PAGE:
Just hanging out in the waiting room of the brand new, well-appointed reception room at the center shows that there’s a lot of fascinating stuff going on.
You might encounter several cats and dogs from around the Midwest, brought in for life-saving chemotherapy. Or you might see German shepherds from the Des Moines or other police canine units, each accompanied by a uniformed officer.
Not that you should expect to see only cats and dogs in the small animal waiting room these days. With the addition of new exotic animal specialists, more than ever, you’ll see everything from iguanas to ferrets to pot-bellied pigs at the hospitals.
Of course, in the large animal hospital you’ll find plenty of the swine, cattle, horses, and other livestock that are the foundation of Iowa’s land-grant mission. In fact, the renovations have enhanced ISU’s work in that area.
After the recent rebuilding of the large animal hospital, the college was able to reinstate its Veterinary Field Services, mobile veterinary trucks staffed with clinicians that travel to the animals. That reinstatement was so successful it resulted in more animals coming to the large animal hospital, which had to be further expanded.
The work of the ISU program is further supported with the proximity of the famous U.S. Department of Agriculture National Animal Disease Center. Although the center is not formally connected with ISU, “it’s a rare day that we do not interact with the NADC,” says Dr. Pat Halbur, executive director of ISU’s Veterinary Diagnostic Laboratory and chair of the Veterinary Diagnostic and Production Animal Medicine Department.
In fact, the ISU College of Veterinary Medicine forms a cornerstone of one of the world’s largest concentrations of animal health professionals. Besides the NADC, Ames also houses the National Veterinary Services Laboratories and the Center for Veterinary Biologics, also USDA facilities.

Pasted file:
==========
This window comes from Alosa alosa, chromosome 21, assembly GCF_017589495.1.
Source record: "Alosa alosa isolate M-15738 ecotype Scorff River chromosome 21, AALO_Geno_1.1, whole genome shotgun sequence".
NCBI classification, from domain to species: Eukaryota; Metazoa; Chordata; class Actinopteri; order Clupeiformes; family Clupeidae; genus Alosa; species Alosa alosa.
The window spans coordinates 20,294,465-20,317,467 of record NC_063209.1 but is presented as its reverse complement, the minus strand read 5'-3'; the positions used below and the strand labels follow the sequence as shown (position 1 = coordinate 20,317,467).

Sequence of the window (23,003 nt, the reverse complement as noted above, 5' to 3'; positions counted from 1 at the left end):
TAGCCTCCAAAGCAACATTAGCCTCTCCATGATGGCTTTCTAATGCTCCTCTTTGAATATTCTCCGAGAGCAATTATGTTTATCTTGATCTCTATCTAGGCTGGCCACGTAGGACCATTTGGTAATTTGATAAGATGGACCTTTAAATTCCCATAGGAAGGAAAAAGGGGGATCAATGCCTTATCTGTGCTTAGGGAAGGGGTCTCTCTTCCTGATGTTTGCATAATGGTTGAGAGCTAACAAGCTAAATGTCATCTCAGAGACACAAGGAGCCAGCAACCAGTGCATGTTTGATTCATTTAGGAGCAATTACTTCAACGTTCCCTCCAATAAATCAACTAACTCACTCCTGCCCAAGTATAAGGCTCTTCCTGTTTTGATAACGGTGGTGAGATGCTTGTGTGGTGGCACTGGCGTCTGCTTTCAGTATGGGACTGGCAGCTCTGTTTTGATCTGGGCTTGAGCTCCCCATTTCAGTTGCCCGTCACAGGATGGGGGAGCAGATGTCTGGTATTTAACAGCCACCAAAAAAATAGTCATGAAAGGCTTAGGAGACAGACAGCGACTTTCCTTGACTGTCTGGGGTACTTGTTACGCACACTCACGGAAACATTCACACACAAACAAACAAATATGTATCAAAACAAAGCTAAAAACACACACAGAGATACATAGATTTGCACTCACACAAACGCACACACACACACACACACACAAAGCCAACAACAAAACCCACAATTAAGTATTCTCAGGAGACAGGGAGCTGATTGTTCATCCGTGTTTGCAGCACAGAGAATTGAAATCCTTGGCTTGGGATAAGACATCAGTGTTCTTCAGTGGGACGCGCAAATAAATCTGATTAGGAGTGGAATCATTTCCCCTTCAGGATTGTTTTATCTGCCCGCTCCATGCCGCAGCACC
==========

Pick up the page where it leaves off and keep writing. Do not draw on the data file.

Last year the One Health Commission announced it was moving to the ISU Research Park. The commission works to promote improved health of people, animals, plants, and the environment. The result of this convergence of facilities is that Ames has become to animal health what Atlanta and the National Centers for Disease Control and Prevention are to human health.
Although the AVMA commended the college for its strengths in curriculum as well as key areas of public health, food safety, infectious disease, neurosciences, surgery, veterinary diagnostics, and production animal medicine, the report cited a need for more suitable isolation units, improved safety in surgical anesthesia, neonatal units for horses and cattle, improved safety in loading and unloading facilities for horses, and improved environmental conditions in the food animal and equine hospital.
The partial accreditation was a wake-up call for both the university and the state, as well as for federal funding sources.
All responded to the problem with significant upticks in funding for the college. The Iowa Legislature approved bonding authority to help fund an ambitious, two-phase renovation of the veterinary medical center and the completion of a biosecurity unit.
By the middle of this year, “the state of Iowa, our donors, and ISU will have invested more than $120 million since 2006 in our expansion and renovation,” says Nolan. About $14 million has been secured in private donations. As a result, the college’s rank in research funding has increased from 22nd to 9th over the past five years.
The result of this infusion of funds is readily apparent to visitors. After many months of construction, work on the facilities was completed in May, and a dedication ceremony is scheduled for Sept. 13.
A tour of the new facility is downright dazzling, starting with the bright, cheerful, well-appointed reception room, which includes a play area for children. The famous Christian Peterson Gentle Doctor sculpture graces the entry.